I don’t know if I can have those parts of me back. I’m in a much safer situation now, the external pressures and threats are no longer there. But I don’t really know how to do it any more. What was once innate, seems dead. What was at one time integral to my sense of self and how I moved through the world is lost to me and I do not know how to seek it. But, for a moment there, in a state of some kind of grace, I put together the words someone else needed, and that seems significant for my journey as well.


Toni Morrison

I was 18, give or take, when I read Toni Morrison’s Beloved for the first time. Friends in the year below me at school were studying it for A Level and wanted my input. Having grown up in a very small town on the edge of the Cotswolds, race relations and the history of slavery were not things I had much awareness of. The book was a poetic and brutal wake up into a world of real-life horror that I had known nothing about.

I went on to buy every Toni Morrison book I could in the following years. I studied Beloved while doing a degree in English Literature, and filled in some of the gaps in my understanding, and became increasingly aware that, white and English as I am, some of those gaps are never going to go away. But, I do what I can. Recognising what we don’t know is a useful thing more of us could do.

Toni Morrison has always made me uncomfortable. I go back to her because she makes me uncomfortable, not in spite of it. The most recent books I’ve read were so very difficult in terms of subject matter that I haven’t even tried to review them here. I do not know what to say in face of her work – that’s part of the power of it. I don’t really know what to say in face of her death, either. None of what I could say seems adequate. I am aware that it isn’t really my job to say anything about her work, that shutting up and listening is important. Often it’s the most important thing we can do. But at the same time, she had a big impact on me, and I wanted to write something today.

Without a doubt, Toni Morrison changed me as a writer. It was a comment in an essay about writing – I must have read it at uni and the other details have long since fallen out of my brain. Google has been unable to help me, so I don’t have the exact quote. It was about how the most important thing you do when writing a story is shape the gaps into which the reader puts themselves. That idea transformed how I think about my own work. I became a writer who thinks a lot about the gaps, and what space to leave and what room to make for what people bring. It’s one of the core concepts informing the whole Hopeless Maine arc. It is, to a significant degree, intrinsic to everything fictional thing I have written as an adult.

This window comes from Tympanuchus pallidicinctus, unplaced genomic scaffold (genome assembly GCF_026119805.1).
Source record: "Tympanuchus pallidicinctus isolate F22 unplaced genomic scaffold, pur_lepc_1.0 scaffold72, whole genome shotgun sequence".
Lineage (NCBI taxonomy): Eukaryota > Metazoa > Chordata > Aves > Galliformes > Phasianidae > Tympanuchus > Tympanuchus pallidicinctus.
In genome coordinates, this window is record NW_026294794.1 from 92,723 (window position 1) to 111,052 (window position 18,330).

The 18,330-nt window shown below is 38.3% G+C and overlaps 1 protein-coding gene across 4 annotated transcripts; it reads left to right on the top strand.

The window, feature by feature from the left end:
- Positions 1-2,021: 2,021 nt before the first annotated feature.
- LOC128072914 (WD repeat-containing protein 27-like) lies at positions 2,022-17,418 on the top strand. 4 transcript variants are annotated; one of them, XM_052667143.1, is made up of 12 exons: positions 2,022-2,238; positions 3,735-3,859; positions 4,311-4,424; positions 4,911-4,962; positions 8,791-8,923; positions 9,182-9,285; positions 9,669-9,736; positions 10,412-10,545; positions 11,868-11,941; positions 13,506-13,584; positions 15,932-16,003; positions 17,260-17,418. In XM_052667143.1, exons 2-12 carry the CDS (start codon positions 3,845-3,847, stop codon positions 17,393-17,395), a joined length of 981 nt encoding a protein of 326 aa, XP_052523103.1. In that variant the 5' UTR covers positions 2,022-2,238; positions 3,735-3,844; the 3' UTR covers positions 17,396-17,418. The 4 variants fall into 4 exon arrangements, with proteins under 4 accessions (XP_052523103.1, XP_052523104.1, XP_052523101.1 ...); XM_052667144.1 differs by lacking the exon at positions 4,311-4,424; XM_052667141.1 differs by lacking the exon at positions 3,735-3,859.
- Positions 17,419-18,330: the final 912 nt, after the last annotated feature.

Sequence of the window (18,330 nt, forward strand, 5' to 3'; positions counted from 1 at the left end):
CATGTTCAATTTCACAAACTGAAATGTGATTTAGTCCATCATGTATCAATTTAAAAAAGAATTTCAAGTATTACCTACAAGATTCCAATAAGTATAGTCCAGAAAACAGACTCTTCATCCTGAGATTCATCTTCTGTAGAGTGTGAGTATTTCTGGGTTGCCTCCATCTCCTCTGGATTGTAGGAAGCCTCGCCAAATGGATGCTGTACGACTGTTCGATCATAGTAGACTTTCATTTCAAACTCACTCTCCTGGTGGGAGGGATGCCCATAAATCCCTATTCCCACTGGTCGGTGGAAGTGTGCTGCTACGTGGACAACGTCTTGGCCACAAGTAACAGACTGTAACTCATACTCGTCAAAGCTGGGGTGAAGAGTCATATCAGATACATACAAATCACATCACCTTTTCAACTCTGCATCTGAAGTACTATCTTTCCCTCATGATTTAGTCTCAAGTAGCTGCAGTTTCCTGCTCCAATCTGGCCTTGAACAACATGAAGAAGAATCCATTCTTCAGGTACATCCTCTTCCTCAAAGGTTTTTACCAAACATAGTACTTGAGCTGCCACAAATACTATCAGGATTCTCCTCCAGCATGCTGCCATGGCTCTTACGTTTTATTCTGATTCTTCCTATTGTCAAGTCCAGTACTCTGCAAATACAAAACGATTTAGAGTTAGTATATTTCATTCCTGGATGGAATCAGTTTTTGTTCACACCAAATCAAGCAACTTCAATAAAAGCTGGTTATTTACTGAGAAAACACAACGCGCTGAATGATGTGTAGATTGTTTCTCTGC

The ritual of writing

There are a great many small joys and privileges that come from working at a Pagan publishing house. I get to read all sorts of books ahead of release. I get to help new authors break in, and more established authors reach further. I get to help. There’s an immense joy in seeing a writer winning – a first time author with a breakthrough title, an author whose been slogging away at it for years finally getting the attention they deserve. This is not always the work I am paid to do, this is sometimes stuff I do in my own time, because I can.

A few years ago, Andrew Anderson submitted a manuscript to Moon Books. It wasn’t something we could publish – it was simply too short. I liked his ideas and his writing style, so I dropped him an email with some pointers about what might work and get picked up – I’m not the person making those decisions, but I know how publishers operate. To my immense joy, he came back with a new book, and it clearly was one that we could put out. This month it is released.

The ritual of writing is a book for bards, and for anyone else using the written word as part of their creative spiritual life. Anyone inclined to write rituals, spells, prayers or meditations will find something they can use in this book. For anyone who wants to use writing as a focus for their spiritual journey, this book is resplendent with tools and ideas. It’s an ideal read for anyone on the Druid path and a natural companion book if you’re doing the OBOD Bardic grade. That Andrew is studying in the Ovate grade with OBOD should come as no surprise!

I’m personally delighted to see a book exploring creativity as ritual process in this way. I’m excited to see a new and innovative addition to contemporary Druid thinking. I’m looking forward to seeing what Andrew does next. I feel honoured to have had the chance to be part of his story.

The ritual of writing is available anywhere that sells books. here’s the Amazon link – https://www.amazon.co.uk/Ritual-Writing-Spiritual-Practice/dp/1789041538